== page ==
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Report on Mayon (Philippines) — 12 March-18 March 2003

Smithsonian / US Geological Survey Weekly Volcanic Activity Report, 12 March-18 March 2003
Managing Editor: Gari Mayberry

Please cite this report as:

Global Volcanism Program, 2003. Report on Mayon (Philippines). In: Mayberry, G (ed.), Weekly Volcanic Activity Report, 12 March-18 March 2003. Smithsonian Institution and US Geological Survey.

Volcano Profile |  Weekly Report (12 March-18 March 2003)


Mayon

Philippines

13.257°N, 123.685°E; summit elev. 2462 m

All times are local (unless otherwise noted)


PHIVOLCS raised the Alert Level at Mayon from 0 to 1 (on a scale of 0-5) after an explosion occurred on 17 March at 1819. The brief burst of ash and steam rose to ~1 km above the summit and drifted WNW. Prior to the explosion no significant seismicity was recorded. During 0900-1100 SO2 emission rates were higher than normal at 890 tons per day (500 tons are normally measured during repose), and electronic tiltmeters on the volcano's N and S flanks indicated a slight inflation of the edifice beginning on 13 March. PHIVOLCS emphasized that the 6-km-radius Permanent Danger Zone was in effect.

Geologic Background. Beautifully symmetrical Mayon, which rises above the Albay Gulf NW of Legazpi City, is the Philippines' most active volcano. The structurally simple edifice has steep upper slopes averaging 35-40 degrees that are capped by a small summit crater. Historical eruptions date back to 1616 and range from Strombolian to basaltic Plinian, with cyclical activity beginning with basaltic eruptions, followed by longer term andesitic lava flows. Eruptions occur predominately from the central conduit and have also produced lava flows that travel far down the flanks. Pyroclastic flows and mudflows have commonly swept down many of the approximately 40 ravines that radiate from the summit and have often devastated populated lowland areas. A violent eruption in 1814 killed more than 1,200 people and devastated several towns.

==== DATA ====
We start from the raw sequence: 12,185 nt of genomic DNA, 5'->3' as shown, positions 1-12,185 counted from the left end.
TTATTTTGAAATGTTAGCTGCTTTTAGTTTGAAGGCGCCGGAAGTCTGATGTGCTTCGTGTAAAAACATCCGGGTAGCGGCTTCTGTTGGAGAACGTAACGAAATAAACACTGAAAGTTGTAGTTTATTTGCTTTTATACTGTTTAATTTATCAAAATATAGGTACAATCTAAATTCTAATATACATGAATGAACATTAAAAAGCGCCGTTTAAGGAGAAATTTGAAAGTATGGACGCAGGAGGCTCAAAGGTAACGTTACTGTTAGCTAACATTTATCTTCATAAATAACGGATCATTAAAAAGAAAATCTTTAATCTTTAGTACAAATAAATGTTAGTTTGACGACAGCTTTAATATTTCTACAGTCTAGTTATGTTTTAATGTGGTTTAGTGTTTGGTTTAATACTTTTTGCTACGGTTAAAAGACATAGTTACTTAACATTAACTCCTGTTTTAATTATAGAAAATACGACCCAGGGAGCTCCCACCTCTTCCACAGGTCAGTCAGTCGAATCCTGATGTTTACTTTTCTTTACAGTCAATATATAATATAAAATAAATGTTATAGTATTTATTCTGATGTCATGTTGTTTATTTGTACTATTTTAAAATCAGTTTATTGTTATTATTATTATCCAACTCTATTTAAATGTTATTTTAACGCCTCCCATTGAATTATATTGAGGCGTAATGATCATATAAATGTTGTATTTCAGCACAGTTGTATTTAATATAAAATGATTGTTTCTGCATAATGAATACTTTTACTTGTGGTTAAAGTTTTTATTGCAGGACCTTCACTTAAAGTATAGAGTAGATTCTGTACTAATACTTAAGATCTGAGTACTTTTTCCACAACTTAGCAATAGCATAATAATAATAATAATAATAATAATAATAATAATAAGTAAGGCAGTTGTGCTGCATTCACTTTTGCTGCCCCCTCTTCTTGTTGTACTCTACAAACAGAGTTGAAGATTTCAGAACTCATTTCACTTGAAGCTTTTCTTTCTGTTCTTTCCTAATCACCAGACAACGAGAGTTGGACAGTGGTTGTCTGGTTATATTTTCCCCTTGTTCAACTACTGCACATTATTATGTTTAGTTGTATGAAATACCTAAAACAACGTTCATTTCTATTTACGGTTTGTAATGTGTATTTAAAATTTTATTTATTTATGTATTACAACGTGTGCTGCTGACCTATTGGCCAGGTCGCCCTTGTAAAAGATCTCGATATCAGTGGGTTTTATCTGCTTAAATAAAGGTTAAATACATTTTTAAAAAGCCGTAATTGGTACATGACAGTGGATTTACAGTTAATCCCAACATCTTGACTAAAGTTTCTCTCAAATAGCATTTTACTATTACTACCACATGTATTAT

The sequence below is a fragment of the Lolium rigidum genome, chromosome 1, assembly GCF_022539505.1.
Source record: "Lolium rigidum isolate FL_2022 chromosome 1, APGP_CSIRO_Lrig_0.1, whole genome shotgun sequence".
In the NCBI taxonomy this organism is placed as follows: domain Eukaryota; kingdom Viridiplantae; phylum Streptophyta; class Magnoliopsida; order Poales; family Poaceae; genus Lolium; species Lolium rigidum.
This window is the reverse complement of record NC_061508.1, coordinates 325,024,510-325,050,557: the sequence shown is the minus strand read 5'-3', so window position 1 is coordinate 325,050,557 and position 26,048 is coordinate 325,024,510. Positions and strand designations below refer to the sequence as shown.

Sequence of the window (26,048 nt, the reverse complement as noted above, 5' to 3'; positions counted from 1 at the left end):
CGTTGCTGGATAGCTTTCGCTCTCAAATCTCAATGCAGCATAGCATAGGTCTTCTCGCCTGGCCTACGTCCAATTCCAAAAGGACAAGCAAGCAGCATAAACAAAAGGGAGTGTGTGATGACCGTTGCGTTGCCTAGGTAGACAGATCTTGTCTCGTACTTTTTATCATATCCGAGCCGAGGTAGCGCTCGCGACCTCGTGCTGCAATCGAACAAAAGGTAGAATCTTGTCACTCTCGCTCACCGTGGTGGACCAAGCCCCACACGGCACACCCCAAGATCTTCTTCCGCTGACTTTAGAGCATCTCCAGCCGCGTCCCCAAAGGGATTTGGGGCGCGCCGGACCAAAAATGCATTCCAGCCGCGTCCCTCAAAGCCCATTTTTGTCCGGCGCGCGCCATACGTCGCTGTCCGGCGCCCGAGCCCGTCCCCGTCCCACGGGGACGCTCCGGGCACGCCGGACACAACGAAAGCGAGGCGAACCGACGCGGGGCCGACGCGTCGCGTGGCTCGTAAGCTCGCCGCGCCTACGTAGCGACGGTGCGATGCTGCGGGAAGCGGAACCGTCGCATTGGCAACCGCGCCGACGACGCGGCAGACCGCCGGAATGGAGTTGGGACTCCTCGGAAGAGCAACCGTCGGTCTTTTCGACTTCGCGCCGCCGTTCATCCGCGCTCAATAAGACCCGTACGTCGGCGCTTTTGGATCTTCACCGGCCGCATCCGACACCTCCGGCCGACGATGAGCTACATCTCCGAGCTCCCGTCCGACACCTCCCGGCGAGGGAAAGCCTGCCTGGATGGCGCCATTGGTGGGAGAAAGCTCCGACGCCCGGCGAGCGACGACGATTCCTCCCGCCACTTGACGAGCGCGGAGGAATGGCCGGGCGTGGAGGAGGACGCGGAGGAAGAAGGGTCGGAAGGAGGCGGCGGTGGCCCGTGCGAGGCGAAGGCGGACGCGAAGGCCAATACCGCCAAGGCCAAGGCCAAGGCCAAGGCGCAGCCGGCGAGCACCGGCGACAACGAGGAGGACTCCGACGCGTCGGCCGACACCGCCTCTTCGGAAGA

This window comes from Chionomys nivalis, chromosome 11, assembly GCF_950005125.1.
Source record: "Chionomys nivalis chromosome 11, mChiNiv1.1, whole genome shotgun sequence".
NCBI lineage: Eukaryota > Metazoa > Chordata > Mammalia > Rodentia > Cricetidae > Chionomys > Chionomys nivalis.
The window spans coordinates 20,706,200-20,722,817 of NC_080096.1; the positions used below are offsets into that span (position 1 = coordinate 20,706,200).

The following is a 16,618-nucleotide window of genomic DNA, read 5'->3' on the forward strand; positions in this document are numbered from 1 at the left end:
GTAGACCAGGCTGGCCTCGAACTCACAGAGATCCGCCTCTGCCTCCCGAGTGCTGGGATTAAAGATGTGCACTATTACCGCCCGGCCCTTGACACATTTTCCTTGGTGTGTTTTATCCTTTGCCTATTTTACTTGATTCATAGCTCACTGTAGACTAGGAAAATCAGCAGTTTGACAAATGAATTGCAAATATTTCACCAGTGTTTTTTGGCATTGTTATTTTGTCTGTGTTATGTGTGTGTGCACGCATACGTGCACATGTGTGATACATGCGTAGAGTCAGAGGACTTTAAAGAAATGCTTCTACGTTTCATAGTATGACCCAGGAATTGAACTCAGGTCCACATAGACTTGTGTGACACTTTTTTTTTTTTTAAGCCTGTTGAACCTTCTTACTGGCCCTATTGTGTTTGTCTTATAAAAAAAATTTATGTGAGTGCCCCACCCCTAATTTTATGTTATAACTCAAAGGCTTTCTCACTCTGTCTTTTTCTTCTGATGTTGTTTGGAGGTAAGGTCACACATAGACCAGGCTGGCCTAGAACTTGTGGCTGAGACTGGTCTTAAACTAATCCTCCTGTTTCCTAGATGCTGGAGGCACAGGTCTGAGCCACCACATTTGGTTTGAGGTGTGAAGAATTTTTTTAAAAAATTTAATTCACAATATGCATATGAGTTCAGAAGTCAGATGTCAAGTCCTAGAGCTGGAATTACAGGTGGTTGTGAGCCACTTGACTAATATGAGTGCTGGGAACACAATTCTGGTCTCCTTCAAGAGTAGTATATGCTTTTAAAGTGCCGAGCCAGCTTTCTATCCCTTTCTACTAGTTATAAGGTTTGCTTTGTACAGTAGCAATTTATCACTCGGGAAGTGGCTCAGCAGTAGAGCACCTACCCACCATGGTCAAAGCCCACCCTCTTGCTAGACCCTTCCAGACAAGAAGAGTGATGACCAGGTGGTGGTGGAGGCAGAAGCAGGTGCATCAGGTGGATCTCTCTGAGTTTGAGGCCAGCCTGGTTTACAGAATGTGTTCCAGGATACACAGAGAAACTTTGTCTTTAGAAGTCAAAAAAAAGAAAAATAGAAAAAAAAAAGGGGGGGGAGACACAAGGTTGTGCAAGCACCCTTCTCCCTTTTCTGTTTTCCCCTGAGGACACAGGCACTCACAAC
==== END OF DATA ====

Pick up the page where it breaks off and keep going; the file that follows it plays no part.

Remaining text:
Sources: Associated Press, Philippine Institute of Volcanology and Seismology (PHIVOLCS)